Presentation: The box is fantastic. It looks like somebody zapped a Toho movie poster with a Xilien ray gun and converted it into a game box. The color palette is a little narrow, I think, but the artwork is dramatic and exciting and captures the gleeful destruction that lurks inside. The game description is minimal, but communicates the idea nicely and saves box space for a component shot and images of the monsters. And the monsters are the coolest thing in the box, as one would expect: The four monster minis, each about 2.5 inches tall, are some of the nicest game components I’ve seen in a while, and the three-dimensional buildings make a visually appealing battleground to wrestle over.
Quality: I wish that Funko had given as much love to the other components. Only about a third of the buildings are three-dimensional. The other buildings and all the city defenders are flat tokens. The building tokens are very small, while the defenders are sometimes large enough to cause crowding in spaces. Most inexplicably, the game comes with only 32 building tokens, but the full-scale four-player battleground calls for 33—a strange oversight considering the care taken with so many other elements of the game. The board tiles are very serviceable, but I would have liked them to be a little bit thicker, and the playing cards are quite good. The rulebook is attractive and marvelously illustrated, but I would prefer simpler language and more explanation to make it easier for players with little game experience to learn.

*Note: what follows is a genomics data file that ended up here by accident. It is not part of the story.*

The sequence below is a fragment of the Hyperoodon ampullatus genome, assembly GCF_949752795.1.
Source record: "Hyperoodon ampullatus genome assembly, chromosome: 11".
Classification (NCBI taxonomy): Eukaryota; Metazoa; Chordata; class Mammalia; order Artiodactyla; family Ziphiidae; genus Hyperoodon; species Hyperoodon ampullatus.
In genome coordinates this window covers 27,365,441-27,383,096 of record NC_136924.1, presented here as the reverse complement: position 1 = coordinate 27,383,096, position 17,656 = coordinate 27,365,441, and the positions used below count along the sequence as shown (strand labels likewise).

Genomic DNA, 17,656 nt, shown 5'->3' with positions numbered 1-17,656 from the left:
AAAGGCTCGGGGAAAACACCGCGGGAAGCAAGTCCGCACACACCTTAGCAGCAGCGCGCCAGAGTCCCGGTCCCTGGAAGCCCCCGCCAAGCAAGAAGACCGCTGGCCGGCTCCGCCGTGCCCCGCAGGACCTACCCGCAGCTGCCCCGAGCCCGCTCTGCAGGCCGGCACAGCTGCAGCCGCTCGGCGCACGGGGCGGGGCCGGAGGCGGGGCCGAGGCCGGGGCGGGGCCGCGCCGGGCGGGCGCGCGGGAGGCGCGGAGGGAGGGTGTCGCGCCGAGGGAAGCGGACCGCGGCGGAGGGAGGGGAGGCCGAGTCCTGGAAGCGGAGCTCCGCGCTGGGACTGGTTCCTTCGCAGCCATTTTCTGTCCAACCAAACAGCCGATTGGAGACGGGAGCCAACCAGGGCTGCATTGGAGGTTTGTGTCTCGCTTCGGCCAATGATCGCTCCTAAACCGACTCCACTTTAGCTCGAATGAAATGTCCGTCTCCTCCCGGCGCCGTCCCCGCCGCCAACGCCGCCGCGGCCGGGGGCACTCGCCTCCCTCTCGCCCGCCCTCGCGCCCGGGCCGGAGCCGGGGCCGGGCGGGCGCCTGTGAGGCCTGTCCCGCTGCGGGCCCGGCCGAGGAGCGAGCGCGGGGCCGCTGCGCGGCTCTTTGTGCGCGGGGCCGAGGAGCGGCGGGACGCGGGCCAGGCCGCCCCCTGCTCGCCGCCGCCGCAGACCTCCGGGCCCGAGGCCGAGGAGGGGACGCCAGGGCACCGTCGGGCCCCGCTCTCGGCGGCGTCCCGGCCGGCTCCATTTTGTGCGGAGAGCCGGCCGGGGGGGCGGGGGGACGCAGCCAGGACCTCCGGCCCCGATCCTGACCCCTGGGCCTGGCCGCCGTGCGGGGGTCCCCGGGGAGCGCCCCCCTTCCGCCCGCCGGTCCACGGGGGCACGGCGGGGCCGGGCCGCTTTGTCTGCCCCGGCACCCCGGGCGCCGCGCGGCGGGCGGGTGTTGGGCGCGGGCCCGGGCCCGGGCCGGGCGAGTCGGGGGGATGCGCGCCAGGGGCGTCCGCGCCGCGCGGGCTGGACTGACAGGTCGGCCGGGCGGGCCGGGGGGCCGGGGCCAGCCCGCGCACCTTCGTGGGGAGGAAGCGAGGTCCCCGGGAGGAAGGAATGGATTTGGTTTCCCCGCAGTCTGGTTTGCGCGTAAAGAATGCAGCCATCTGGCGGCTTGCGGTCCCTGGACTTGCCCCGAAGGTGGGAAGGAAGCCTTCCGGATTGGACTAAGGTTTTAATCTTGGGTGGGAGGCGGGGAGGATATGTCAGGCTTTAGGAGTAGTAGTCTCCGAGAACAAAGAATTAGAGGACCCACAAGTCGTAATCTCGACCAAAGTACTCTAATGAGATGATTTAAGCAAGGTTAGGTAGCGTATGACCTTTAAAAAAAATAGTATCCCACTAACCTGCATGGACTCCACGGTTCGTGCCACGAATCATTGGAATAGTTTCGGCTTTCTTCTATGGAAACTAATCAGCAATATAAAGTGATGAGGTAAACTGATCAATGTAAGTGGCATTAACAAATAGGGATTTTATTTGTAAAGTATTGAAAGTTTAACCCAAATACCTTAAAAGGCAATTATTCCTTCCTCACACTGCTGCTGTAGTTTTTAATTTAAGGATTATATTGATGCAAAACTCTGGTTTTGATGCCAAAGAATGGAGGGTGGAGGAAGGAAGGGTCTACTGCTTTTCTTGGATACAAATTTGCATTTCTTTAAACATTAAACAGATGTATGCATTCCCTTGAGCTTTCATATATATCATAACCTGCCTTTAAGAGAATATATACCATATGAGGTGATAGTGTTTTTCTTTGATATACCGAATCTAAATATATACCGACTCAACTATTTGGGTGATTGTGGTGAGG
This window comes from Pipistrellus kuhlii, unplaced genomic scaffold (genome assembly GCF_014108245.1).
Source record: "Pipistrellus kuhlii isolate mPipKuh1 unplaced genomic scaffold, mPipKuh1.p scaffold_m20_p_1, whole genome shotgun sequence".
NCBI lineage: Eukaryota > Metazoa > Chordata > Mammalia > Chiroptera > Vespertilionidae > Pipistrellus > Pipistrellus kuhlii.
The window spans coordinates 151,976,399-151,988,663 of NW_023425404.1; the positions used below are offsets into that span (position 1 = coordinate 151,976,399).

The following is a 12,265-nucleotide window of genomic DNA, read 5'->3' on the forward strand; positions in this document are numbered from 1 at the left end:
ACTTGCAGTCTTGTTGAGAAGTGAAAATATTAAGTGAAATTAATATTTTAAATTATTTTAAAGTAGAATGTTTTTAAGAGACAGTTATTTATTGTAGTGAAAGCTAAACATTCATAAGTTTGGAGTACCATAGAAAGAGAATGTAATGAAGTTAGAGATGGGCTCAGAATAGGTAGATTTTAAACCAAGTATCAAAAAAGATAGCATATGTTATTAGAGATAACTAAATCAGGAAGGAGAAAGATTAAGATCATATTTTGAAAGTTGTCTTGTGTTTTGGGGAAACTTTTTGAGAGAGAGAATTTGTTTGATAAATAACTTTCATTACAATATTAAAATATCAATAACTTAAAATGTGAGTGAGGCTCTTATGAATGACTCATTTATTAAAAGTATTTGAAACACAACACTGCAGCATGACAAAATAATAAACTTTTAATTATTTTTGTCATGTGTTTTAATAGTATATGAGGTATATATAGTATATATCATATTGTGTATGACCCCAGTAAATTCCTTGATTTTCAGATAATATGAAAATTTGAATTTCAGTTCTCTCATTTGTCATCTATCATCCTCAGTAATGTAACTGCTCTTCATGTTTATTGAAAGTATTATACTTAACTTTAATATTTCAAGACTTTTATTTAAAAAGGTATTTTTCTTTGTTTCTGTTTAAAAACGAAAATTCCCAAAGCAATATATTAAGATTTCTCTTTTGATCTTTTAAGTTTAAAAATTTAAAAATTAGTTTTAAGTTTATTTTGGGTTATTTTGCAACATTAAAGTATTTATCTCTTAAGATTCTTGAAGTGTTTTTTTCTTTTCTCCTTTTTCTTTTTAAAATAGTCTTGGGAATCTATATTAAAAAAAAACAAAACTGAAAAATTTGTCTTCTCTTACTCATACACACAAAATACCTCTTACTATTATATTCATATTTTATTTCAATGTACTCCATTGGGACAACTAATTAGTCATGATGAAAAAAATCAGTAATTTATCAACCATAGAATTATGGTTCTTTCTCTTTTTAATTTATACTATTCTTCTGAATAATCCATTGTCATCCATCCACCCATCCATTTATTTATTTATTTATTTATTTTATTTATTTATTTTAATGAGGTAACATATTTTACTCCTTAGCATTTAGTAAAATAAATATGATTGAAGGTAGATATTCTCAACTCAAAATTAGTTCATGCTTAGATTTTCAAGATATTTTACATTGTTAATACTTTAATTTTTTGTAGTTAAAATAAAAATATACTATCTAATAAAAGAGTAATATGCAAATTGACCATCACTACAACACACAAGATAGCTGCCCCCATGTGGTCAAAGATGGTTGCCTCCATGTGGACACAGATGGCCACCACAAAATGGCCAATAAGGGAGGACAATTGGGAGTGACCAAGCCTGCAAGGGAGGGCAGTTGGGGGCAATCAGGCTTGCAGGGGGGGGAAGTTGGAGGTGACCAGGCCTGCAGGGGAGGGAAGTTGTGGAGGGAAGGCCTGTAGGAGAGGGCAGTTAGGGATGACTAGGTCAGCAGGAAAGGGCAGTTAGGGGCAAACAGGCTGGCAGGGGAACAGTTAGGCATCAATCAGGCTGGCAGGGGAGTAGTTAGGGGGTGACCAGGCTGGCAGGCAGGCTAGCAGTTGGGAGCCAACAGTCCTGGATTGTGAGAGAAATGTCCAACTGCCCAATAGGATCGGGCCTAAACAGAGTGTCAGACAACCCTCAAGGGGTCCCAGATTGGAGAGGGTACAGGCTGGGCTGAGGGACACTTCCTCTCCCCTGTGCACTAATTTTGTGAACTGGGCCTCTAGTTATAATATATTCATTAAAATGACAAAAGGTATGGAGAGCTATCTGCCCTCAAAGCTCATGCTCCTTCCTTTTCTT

Marketability: Godzilla continues to fascinate fans even decades after first stomping onto the silver screen, and fast-playing king-of-the-hill games have always been popular. The variable game board, random city defenders, and very different playing styles for each monster promises a good level of replayability. And the monsters are just cool to look at. The price point is, I think, a touch high for what’s in the box; if the smaller buildings and the city defenders were 3D instead of tokens, it would have been twice as awesome.
Overall: Godzilla: Tokyo Clash is, ultimately, fun. It’s fun pretending to be a giant monster, smashing buildings and hurling tanks at other giant monsters. It’s fun to explore the abilities of each monster and find strategies to take advantage of them (I’m team Mothra all the way!). And it’s fun to give another monster a good whomping! There are sophisticated kaiju games out there with deeper strategic play and lighter ones with silly, mindless fun, but for me, this settles into that in-between place that offers a good balance of strategy and luck, and rewards thoughtful play without getting bogged down.
On the other hand, some of the components are disappointing. Crushing 3D buildings is so much fun that plucking flat tokens off the board just feels unrewarding. And, I wish that the rulebook was more accessible, because this would be a good gateway-level strategy game for fans of the genre. But, I enjoy the game enough to overlook its flaws. And that’s why I’m giving this game 4 out of 5.
ICv2 Stars: 3.5 (out of 5)
August 20, 2020
Here's a review of Student Ambassador: The Missing Dragon TP, published by Iron Circus Comics.